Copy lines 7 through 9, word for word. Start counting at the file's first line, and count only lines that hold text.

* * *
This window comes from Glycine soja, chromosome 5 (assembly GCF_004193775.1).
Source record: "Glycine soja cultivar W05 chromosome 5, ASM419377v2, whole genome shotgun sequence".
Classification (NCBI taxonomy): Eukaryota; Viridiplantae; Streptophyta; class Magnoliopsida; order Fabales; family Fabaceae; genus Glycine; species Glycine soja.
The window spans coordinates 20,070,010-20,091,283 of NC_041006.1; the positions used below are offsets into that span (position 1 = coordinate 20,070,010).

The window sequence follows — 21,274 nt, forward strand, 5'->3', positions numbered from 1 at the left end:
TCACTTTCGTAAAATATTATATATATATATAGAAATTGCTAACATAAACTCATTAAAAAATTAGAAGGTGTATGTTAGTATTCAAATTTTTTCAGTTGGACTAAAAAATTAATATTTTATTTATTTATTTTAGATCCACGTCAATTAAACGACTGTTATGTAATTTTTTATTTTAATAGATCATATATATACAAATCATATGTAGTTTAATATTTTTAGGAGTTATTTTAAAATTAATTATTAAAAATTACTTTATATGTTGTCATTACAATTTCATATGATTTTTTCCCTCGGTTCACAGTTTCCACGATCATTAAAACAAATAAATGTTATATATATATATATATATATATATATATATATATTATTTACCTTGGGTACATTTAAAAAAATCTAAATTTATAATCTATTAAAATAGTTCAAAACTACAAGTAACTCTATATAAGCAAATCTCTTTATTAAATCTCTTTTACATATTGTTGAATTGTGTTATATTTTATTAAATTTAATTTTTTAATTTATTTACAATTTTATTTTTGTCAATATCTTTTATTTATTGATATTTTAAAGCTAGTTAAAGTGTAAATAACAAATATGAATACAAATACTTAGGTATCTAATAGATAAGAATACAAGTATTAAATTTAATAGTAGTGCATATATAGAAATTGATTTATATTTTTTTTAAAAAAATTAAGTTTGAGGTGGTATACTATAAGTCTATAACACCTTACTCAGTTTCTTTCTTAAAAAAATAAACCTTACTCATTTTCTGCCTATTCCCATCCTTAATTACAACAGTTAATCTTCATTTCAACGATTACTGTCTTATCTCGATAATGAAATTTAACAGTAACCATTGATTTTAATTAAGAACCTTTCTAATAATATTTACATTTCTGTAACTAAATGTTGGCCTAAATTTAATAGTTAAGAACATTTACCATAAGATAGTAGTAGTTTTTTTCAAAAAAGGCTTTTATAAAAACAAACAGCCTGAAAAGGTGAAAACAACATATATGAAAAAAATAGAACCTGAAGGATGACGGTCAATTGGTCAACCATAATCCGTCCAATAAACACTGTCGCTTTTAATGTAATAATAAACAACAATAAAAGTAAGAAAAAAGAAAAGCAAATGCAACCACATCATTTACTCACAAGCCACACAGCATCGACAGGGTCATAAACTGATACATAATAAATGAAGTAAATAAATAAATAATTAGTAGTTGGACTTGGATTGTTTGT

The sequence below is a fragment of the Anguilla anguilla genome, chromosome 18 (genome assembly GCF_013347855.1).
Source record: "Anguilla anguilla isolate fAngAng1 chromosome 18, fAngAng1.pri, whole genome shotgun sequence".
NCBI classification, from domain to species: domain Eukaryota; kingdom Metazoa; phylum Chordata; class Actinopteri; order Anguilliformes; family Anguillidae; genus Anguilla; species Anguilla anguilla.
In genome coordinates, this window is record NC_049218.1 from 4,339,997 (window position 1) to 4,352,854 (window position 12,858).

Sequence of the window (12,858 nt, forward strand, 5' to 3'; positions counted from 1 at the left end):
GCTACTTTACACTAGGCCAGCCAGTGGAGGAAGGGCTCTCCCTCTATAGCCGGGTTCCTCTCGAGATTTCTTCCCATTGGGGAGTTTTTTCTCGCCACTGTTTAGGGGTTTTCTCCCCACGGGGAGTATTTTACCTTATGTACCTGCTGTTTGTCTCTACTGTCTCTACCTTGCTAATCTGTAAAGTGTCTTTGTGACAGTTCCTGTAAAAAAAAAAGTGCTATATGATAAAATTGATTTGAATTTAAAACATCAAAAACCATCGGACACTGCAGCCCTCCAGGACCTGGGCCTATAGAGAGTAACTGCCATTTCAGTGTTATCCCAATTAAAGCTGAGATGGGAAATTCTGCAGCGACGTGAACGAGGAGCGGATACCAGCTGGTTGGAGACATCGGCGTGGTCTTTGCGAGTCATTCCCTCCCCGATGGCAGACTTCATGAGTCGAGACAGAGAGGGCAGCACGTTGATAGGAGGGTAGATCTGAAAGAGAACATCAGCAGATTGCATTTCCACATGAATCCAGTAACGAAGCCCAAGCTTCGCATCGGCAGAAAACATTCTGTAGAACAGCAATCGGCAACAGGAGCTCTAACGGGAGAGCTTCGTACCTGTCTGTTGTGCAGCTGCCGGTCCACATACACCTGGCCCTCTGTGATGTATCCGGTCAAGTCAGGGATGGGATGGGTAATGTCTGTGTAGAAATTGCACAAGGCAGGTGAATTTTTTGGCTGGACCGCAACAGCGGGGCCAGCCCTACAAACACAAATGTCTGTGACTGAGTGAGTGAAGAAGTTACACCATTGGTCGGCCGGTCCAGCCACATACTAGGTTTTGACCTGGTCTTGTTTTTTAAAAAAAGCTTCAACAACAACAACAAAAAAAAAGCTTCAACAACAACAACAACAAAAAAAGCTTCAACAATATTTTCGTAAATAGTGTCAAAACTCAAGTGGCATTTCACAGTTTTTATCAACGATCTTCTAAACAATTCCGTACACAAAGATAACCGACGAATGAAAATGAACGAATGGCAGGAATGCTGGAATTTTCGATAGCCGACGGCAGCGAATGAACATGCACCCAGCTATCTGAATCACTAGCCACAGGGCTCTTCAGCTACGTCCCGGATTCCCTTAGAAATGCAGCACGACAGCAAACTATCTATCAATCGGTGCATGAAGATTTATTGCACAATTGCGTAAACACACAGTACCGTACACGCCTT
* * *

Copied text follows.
The sequence below is a fragment of the Anguilla anguilla genome, chromosome 18 (genome assembly GCF_013347855.1).
Source record: "Anguilla anguilla isolate fAngAng1 chromosome 18, fAngAng1.pri, whole genome shotgun sequence".
NCBI classification, from domain to species: domain Eukaryota; kingdom Metazoa; phylum Chordata; class Actinopteri; order Anguilliformes; family Anguillidae; genus Anguilla; species Anguilla anguilla.